The Next Step In New Approaches To Global Problems Is Making Them Tangible

December 16, 2007 at 7:53 pm Leave a comment

In today´s data-rich environment there´s an increasing need for knowledge based wisdom. The tips that are passed on from human to human. Several organizations have begun to be active in this field. They run massively interesting programs…

Organizations that specialize in re-connecting human beings in novel ways mostly focus on linking the individual to the communal. They create new presentations of what it means to be part of something larger, using technology but celebrating humanity, taking off at a point where we left off ages ago.

Next March, speakers at TED, a US organization that combines technology, entertainment and design (hence the acronym) will address such ambitious questions as “Who are we?” “What is art?” “What is love?” and even “What is evil?”.

If the organization´s reputation is anything to go by, attendees are in for one thing: surprising answers. The speakers list includes people that might classify as ´innovative´ but who in reality are sooo much more. They give their best in 15 minute speeches.

This week, TED published video clips of speeches delivered last March and these include Nobel Prize winner Murray Gell-Mann who addressed such poignant questions as to whether elegant mathematic formulas are also better and whether the ´theory of everything´ really explains everything. Other speakers include Philippe Starcke (the designer), Ron Eglash (the fractal mathematician) and Robert Full (who talks about insects).

The TED concept is similar to the worldwide rage known as Pecha Kucha – the Japanese invented evening meetings in cities around the world where people impress audiences with spectacular ideas by showing less than 20 slides.

TED conferences are fully booked until March 2008, when 1,000 of the world´s ´most remarkable people´ get together for fast paced presentations with 50 speeches booked over 4 days. “Many people come to TED seeking something out of the ordinary. A chance to mentally recharge. A chance to step back and consider the big picture. A chance to understand life in a richer way”, the organization states on its website.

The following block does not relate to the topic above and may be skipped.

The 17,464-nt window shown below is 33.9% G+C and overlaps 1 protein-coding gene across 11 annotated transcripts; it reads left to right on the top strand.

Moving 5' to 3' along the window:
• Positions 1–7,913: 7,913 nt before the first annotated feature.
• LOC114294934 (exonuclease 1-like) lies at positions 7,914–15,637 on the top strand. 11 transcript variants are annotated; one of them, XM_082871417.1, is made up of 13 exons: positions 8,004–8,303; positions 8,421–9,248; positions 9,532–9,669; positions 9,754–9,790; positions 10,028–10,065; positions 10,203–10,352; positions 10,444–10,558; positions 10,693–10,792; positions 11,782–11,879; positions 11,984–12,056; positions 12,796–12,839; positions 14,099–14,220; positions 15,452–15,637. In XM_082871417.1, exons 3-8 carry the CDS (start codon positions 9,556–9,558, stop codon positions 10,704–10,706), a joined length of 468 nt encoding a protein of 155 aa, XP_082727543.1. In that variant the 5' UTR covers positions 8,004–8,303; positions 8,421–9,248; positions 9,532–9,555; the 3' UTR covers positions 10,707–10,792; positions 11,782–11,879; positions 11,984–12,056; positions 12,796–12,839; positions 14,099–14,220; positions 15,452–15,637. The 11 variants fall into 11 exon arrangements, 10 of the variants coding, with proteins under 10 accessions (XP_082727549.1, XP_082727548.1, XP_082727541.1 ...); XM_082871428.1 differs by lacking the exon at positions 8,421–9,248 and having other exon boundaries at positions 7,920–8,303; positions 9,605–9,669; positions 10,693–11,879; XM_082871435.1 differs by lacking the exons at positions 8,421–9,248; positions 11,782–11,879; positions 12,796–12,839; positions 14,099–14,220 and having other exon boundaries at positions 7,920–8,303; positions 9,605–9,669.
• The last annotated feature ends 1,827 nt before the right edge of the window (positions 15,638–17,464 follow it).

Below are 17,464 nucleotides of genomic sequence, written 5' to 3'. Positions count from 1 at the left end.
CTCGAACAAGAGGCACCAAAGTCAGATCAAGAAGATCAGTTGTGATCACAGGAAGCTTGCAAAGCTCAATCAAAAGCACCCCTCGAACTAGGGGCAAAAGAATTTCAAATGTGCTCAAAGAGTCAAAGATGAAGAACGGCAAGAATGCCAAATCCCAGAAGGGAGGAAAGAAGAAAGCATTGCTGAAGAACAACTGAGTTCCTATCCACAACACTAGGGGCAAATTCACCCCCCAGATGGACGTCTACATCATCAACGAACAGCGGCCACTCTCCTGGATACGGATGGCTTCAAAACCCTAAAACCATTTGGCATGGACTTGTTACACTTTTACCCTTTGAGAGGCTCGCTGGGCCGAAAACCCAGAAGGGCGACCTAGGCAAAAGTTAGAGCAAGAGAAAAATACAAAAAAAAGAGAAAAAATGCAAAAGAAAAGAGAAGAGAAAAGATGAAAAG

Another organization that is similarly inclined is Pop!Tech. The organization approaches world change from a practical interdisciplinary incubator they have christened the Accelerator. Criteria for inclusion into the accelerator is that people use new tools and embody new approaches to ´significant global challenges´.

Pop!Tech organized a highly successful ´think-in´, in Camden, Maine, last October, which was a remarkable example of a highly unusual, ´missing link´ approach to modern issues.

The Guardian describes the event this way; “[Pop!Tech] took some of the world’s most intractable issues and applied social theory and thinking to them”. What happened was that the event moved on from visualization of issues, to making them even more tangible in a first step toward ´charting´ human problems the way they are in all actuality.

Over 500 ‘thinkers’ contributed their ‘thoughts’ about climate change and cultural disharmony in industry, business, technology, academia, journalism and the blogosphere. The organization’s curator Andrew Zolli explained how it tackled social change in what might be the most hands on approach that has ever been tried out on a significantly physically large scale, with the aid of technology. He told the Guardian “If you want to think about galvanising people, you have to start with a structure, a map. So when we talk about the human impact it starts by charting what is,” says Zolli.

Photographer Chris Jordan applied this mindset to digital photography and publicly available statistics. His pictures show real quantities of rubbish produced by US consumers. Based on true information, he photographed 426,000 mobile phones to show people the number of phones people throw out each day. He’s also produced photographic ‘evidence’ of the number of plastic bottles thrown out every five minutes (2m).

The newness of both organizations is that they point out how technology can be used to hit home a message that thus far we have hardly been able to grasp in any other way. To label these approaches ´refreshing´ or ´arty´ would both be wrong. They are not refreshing because they´re totally ´new´ and they´re also not purely arty because they involve real organizations. The newness is that people are encouraged to think in a new way. It feels like the truly exciting side of sociology.

Entry filed under: Green News.

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